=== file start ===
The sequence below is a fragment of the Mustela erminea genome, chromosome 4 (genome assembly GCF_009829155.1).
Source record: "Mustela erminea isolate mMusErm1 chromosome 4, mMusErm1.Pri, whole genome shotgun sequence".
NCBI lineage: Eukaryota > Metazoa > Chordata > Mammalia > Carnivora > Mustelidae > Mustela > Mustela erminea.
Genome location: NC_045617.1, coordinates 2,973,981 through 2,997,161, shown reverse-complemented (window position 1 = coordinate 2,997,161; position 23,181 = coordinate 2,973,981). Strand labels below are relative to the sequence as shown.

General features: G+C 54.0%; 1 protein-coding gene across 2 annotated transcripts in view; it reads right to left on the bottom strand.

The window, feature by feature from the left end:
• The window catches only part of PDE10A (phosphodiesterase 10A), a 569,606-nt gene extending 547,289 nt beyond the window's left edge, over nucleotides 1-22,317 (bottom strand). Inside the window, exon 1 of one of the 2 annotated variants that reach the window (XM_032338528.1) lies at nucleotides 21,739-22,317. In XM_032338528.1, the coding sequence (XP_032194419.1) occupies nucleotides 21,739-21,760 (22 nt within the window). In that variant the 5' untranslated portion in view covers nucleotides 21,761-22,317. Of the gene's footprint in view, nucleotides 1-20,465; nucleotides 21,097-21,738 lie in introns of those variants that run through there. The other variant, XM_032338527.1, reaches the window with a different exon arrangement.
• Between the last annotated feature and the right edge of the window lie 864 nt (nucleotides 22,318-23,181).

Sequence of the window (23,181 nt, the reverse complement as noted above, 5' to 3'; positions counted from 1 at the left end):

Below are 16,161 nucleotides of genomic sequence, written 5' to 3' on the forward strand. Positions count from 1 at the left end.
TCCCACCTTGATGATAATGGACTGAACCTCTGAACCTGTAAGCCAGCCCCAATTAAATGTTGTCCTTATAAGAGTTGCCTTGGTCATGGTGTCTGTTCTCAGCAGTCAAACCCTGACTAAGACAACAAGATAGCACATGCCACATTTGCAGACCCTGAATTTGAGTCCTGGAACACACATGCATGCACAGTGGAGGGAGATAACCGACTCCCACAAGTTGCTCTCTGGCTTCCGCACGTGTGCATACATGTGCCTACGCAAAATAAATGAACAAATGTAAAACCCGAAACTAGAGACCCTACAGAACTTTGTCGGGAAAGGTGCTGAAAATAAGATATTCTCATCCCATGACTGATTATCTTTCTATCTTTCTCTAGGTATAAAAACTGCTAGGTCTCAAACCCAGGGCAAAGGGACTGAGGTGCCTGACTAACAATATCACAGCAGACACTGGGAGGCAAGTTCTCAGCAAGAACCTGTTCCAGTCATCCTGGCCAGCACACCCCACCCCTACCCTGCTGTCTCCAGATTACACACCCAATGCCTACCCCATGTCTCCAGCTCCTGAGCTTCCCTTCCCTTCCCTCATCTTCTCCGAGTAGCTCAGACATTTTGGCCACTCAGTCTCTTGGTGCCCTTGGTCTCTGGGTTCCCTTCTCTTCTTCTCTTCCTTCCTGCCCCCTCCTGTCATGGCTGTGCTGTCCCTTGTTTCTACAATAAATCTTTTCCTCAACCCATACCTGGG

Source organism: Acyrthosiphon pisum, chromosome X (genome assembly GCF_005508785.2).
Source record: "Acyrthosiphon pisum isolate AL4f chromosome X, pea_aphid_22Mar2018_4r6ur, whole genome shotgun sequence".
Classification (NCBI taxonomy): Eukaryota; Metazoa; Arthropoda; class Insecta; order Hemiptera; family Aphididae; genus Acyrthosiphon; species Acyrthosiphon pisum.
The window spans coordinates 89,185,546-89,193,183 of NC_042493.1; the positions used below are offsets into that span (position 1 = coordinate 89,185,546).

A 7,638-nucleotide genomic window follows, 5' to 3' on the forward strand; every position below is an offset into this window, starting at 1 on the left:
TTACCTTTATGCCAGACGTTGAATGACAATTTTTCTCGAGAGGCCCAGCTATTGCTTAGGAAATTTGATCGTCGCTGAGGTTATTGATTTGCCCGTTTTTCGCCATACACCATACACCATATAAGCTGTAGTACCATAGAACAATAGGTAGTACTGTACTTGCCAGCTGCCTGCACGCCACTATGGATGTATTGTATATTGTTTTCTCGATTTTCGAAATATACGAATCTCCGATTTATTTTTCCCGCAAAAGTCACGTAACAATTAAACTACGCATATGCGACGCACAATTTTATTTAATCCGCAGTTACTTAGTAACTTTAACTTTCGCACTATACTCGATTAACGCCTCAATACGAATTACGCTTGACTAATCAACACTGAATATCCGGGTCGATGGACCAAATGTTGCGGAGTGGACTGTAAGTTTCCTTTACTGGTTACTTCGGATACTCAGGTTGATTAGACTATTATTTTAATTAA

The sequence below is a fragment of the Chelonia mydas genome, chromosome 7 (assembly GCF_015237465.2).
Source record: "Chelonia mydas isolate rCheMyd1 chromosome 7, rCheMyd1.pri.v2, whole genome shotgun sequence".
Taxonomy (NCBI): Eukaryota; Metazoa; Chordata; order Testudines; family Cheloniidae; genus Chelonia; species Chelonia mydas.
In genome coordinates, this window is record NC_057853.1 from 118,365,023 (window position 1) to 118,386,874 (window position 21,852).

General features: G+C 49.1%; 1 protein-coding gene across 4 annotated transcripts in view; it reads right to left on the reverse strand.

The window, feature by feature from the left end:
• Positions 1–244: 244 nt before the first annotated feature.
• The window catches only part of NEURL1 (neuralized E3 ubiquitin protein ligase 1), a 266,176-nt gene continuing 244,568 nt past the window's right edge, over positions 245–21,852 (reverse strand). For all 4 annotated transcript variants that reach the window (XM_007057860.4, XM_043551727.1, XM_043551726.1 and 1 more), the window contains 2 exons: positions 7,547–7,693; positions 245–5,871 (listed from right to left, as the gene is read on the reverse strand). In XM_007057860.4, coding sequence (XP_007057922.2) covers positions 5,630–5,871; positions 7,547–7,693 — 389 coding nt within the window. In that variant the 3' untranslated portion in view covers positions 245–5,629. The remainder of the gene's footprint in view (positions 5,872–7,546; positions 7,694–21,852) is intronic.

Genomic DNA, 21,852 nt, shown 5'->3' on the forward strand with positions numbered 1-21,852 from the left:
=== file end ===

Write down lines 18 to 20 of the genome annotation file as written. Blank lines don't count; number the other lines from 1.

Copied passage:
The sequence below is a fragment of the Chelonia mydas genome, chromosome 7 (assembly GCF_015237465.2).
Source record: "Chelonia mydas isolate rCheMyd1 chromosome 7, rCheMyd1.pri.v2, whole genome shotgun sequence".
Taxonomy (NCBI): Eukaryota; Metazoa; Chordata; order Testudines; family Cheloniidae; genus Chelonia; species Chelonia mydas.